Can you invest while you are owed?

You know that you should save - for retirement, for a new home or car, for rainy day language - but you also receive monthly, by the panic attack by letter reminding you of your debt. Maybe you have a car loan or student loan to pay. Perhaps you have made a number of problematic financial options and delve into credit card debt. Whatever you owe, negative balances and strong reminders are AF stress.

But this is the million dollar question (literally): Can you invest when you are in debt?

The short answer is: Not really smart when you are in debt.

The longer answer is: It is quite complex and requires financial balancing, it requires you to be smart and the risk is necessary, you will feel like a circus performer.

Invest in your future no matter what you owe

Let's start by pointing out that investing in your future is a completely different kind of investment than what we'll discuss later. When it comes to investing, you have to start right now, regardless of your financial situation or how it looks. Even if it means paying a lower debt, look for money in your budget to put into your 401K, IRA or other retirement funds. Do it right now because the magic of compound interest will make that investment much more valuable than giving up the money to pay off the Visa a little faster.

Think long and hard about investing in the stock market if you still owe it

Outside of your retirement accounts, you will need to think long and hard about playing the stock market if you are still in debt. They all belong to the type of debt you are dealing with and the type of investment opportunity that arises. As the money goes below 30, "If you have a $ 2,500 loan at 6 percent APR, you can invest in another place and get a return on investment of 8% - invest more money instead of paying off the loan. "

If your debts are mainly in the form of student loans with low-interest rates or "good debt", like a mortgage payment, you do not necessarily have to pay each penny to pay them and, If smart, safe (but remember, "safe" is relative - no stock is completely safe) investing to the end, it really makes sense to put some money into it. In this scenario, it's all digital games. If the profit you are likely to make on your investment is greater than the interest rate on the debt you are carrying, then the investment is a viable option.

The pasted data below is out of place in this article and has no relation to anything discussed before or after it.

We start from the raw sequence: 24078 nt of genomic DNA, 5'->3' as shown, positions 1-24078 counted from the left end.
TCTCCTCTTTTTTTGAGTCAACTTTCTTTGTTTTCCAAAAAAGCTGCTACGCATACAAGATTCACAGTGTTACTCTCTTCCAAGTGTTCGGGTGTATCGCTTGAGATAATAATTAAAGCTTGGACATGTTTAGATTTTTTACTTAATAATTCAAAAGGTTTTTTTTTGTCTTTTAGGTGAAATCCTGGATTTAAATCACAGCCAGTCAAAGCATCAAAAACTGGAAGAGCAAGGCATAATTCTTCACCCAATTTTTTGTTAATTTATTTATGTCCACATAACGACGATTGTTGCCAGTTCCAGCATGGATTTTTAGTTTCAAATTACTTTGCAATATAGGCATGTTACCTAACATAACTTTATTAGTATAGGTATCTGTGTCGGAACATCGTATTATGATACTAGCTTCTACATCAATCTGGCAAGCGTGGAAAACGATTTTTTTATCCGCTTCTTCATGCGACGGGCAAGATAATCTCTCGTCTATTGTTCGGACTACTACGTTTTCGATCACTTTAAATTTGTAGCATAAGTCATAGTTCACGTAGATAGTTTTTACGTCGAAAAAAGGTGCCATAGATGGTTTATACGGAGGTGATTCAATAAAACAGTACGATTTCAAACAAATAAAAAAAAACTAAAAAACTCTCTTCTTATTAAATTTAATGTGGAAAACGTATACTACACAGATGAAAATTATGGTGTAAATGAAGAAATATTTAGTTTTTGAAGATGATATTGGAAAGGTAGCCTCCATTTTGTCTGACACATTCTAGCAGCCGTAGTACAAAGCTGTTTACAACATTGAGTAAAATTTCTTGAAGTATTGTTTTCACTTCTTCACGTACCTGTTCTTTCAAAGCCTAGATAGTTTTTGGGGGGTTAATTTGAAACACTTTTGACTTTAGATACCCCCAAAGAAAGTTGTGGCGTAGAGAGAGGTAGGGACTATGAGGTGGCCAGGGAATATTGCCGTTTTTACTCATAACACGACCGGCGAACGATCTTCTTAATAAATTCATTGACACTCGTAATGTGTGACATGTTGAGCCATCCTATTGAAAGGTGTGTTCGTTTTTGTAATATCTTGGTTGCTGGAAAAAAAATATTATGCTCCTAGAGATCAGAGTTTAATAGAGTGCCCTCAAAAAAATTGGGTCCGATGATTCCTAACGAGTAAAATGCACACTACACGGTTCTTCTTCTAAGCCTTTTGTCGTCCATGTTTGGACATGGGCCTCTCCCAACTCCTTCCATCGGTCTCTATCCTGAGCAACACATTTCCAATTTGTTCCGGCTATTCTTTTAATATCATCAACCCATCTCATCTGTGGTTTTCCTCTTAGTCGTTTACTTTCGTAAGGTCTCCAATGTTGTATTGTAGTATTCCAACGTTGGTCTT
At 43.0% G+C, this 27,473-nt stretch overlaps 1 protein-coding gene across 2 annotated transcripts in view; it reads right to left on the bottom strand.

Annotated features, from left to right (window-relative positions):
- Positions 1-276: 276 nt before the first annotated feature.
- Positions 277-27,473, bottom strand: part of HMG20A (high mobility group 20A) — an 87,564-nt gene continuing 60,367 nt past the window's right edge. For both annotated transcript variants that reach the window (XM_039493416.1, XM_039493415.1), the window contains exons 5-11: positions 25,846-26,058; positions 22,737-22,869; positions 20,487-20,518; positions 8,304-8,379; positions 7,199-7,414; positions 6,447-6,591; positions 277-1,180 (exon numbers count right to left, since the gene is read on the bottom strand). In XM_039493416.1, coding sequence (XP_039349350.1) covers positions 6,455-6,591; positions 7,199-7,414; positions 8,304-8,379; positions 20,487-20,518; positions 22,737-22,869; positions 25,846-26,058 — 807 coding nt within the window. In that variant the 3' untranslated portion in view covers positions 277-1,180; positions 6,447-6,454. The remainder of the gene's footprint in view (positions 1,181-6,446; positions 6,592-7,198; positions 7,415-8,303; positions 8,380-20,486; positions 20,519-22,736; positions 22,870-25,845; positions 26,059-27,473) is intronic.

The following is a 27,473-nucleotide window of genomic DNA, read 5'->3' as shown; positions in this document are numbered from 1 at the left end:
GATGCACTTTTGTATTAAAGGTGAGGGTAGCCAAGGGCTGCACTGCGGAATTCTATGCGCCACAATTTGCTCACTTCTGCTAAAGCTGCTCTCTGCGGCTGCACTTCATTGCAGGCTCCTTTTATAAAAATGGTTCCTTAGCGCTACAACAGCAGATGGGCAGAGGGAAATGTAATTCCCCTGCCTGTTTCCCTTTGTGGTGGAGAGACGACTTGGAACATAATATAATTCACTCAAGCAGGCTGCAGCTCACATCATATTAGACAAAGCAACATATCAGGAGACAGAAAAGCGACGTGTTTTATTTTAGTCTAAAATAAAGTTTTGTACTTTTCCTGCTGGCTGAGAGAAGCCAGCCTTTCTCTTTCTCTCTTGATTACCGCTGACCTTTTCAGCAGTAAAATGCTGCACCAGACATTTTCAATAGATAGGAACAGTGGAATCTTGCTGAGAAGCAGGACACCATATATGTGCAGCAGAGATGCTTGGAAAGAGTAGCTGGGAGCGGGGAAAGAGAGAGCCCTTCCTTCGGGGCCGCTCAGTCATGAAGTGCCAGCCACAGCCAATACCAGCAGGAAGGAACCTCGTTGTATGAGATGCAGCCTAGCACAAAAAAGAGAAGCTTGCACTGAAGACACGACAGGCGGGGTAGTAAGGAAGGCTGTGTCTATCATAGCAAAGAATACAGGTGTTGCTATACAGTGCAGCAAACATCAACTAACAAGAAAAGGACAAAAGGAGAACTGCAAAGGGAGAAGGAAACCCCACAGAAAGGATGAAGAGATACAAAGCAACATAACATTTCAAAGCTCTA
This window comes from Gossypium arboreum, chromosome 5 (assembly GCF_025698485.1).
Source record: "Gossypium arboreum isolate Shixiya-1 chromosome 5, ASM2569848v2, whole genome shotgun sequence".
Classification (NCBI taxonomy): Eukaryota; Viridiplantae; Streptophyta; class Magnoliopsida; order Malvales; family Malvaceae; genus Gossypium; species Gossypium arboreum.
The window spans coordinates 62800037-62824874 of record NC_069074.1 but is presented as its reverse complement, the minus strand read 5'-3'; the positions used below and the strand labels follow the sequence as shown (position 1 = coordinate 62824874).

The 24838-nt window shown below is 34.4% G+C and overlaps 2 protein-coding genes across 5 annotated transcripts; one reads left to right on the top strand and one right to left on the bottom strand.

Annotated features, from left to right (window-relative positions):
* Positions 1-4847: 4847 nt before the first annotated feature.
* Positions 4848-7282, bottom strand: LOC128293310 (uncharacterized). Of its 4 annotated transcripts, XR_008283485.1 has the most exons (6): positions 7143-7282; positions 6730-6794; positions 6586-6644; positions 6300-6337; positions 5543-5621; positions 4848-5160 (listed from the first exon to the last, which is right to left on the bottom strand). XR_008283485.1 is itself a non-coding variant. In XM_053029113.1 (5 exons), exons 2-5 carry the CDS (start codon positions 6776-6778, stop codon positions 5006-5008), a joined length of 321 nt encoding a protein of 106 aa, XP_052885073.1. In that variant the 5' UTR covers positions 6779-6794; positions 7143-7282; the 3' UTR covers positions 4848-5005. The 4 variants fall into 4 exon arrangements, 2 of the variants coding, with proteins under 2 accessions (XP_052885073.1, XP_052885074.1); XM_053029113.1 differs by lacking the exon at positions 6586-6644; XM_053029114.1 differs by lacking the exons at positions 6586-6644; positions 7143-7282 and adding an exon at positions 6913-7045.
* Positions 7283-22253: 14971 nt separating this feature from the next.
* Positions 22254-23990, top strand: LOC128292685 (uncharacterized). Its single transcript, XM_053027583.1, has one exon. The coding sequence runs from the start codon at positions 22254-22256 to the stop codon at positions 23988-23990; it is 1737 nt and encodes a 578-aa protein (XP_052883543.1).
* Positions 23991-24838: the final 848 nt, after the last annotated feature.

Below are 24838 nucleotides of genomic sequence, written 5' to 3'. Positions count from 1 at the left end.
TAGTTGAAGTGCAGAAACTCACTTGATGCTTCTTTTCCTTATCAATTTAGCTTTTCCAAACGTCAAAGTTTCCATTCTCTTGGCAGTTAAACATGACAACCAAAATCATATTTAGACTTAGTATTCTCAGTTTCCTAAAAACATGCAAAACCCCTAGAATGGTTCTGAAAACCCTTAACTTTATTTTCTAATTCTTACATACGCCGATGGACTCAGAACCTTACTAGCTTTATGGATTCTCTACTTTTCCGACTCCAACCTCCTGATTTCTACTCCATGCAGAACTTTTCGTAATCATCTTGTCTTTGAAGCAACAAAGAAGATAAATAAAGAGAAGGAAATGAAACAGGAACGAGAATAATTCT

But if you have this kind of debt, now is not the time to invest more

While "good debt" seems like an oxymoron, it exists (to a degree) and if that's the kind of debt you're carrying, in any way, pay close attention to sound investment opportunities. But, if the type of debt you are carrying is more negligible, then your best offensive plan is to pay it now. Seriously: Cut off your supplements, stop buying $ 3 coffee, and only get the debt that was paid off.

We are talking, of course, about high-interest debt, credit-card-point-and-your-life. Credit card debt not only brings high-interest rates (which means any investment must have a higher return on investment) but, as Forbes points out, it also represents a burdensome burden. larger exposure. Even if, for example, you find a potentially profitable investment opportunity to justify your debt, it's worth considering how that debt makes you feel. And for most people, that debt makes them feel stressed, anxious and awful.

So, you should invest if you still owe it? Here is a quick breakdown:

If you are investing in retirement, there is absolute. Always.
If the debt you are carrying is low interest or "good debt" (think a low-interest loan or mortgage) it is possible.
If your return on investment is likely to be higher than the interest you paid, it could be a smart move.
If your debt is debt, high-interest credit card debt, do not, do not. Do not invest in your friends' great boot ideas. Do not gamble with a hot new stock tip.

Can you invest while you are owed?

Just pay off your debt and enjoy some emotion before you jump into the game of investing.